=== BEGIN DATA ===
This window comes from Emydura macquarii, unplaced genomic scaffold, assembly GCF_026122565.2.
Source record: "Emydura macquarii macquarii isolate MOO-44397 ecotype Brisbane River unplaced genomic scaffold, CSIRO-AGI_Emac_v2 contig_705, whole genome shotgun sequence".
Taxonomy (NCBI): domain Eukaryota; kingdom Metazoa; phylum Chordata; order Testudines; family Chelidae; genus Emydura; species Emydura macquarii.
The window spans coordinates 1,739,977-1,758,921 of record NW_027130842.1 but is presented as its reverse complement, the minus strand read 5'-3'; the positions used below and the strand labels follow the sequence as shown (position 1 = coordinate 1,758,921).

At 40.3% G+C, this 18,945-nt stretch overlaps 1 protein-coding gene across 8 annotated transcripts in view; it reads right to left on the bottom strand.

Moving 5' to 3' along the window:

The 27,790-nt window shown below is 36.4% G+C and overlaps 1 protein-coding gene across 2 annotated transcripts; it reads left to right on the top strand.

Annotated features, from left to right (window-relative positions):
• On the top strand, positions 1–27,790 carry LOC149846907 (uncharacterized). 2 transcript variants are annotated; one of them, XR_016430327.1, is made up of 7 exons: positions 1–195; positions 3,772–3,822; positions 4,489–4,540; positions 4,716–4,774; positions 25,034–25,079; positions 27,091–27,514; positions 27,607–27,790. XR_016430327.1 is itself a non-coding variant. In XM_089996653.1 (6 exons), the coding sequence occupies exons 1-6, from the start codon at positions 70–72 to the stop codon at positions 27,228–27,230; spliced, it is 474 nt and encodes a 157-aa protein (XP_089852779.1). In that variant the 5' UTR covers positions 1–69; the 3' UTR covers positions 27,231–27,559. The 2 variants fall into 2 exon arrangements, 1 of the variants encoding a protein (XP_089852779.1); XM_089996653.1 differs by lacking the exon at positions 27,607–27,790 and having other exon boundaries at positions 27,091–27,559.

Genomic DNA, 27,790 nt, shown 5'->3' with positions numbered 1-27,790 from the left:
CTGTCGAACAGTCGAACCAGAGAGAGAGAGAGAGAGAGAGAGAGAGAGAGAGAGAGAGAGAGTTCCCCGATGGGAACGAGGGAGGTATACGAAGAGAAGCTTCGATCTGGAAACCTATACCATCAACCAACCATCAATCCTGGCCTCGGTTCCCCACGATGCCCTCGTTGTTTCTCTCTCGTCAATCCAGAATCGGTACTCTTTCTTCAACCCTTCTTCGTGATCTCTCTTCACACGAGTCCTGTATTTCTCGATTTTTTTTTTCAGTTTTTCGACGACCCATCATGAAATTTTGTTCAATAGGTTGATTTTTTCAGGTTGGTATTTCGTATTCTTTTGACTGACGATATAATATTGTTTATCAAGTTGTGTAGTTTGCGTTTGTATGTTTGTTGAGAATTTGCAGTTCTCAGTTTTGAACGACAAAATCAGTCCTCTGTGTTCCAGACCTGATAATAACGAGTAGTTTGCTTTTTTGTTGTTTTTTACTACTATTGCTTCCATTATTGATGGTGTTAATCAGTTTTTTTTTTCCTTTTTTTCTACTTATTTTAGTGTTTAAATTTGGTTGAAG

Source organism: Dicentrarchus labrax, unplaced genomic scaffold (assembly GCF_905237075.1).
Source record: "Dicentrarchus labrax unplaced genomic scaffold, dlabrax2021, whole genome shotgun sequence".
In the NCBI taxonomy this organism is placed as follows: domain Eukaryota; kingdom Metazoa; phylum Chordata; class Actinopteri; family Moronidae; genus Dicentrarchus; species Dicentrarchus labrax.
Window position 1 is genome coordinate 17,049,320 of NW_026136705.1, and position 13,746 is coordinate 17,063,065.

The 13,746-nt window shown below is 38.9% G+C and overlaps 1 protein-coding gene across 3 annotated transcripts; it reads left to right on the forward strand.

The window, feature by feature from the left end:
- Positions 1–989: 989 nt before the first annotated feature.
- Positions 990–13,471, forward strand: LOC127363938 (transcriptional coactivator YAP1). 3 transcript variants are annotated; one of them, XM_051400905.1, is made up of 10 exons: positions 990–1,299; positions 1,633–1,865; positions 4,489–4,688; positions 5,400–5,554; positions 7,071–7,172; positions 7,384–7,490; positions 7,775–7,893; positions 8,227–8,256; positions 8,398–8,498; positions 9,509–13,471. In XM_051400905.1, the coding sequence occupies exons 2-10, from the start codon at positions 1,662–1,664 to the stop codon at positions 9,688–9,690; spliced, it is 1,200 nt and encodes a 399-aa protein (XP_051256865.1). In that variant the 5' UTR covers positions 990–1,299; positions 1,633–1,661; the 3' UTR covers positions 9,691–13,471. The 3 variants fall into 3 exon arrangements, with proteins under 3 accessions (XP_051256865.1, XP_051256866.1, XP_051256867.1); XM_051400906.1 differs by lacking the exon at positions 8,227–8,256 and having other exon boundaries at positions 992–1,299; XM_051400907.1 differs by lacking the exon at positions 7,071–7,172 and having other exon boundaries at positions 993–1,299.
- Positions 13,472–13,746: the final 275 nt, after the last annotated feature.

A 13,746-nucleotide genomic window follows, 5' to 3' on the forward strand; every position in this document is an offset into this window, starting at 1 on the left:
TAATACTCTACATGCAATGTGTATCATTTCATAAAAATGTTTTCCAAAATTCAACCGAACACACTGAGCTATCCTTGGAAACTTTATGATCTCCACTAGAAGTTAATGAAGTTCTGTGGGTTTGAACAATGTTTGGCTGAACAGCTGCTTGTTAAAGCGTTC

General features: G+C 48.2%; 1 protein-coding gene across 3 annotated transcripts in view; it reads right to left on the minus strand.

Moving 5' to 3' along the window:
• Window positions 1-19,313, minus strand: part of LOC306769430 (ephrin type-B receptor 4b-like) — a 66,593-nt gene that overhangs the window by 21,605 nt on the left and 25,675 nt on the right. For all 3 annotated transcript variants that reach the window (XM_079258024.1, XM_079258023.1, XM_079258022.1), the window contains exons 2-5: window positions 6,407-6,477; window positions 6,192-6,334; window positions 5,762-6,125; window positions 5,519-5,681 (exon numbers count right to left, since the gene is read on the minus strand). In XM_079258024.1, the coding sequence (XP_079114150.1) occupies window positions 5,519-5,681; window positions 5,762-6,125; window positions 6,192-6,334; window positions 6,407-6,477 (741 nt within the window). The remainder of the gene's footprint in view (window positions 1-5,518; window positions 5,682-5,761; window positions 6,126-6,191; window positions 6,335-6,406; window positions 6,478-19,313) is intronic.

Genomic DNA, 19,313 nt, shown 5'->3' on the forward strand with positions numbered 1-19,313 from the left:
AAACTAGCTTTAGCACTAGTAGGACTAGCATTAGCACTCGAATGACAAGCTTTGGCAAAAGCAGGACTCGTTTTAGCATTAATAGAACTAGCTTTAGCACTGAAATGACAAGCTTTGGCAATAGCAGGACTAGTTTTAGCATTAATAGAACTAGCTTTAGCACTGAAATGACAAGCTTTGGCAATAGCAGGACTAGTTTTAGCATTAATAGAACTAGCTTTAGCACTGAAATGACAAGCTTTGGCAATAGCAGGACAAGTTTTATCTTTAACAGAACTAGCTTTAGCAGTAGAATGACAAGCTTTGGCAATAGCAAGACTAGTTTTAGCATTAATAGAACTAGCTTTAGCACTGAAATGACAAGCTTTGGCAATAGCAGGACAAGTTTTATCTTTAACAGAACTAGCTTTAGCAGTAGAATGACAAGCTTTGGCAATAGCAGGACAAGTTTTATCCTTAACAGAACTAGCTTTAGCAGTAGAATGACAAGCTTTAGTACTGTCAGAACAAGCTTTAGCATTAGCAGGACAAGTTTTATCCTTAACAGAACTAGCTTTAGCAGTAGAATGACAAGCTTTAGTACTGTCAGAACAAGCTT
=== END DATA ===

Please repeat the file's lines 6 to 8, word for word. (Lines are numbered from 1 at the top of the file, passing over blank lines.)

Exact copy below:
Moving 5' to 3' along the window:

The 27,790-nt window shown below is 36.4% G+C and overlaps 1 protein-coding gene across 2 annotated transcripts; it reads left to right on the top strand.

Annotated features, from left to right (window-relative positions):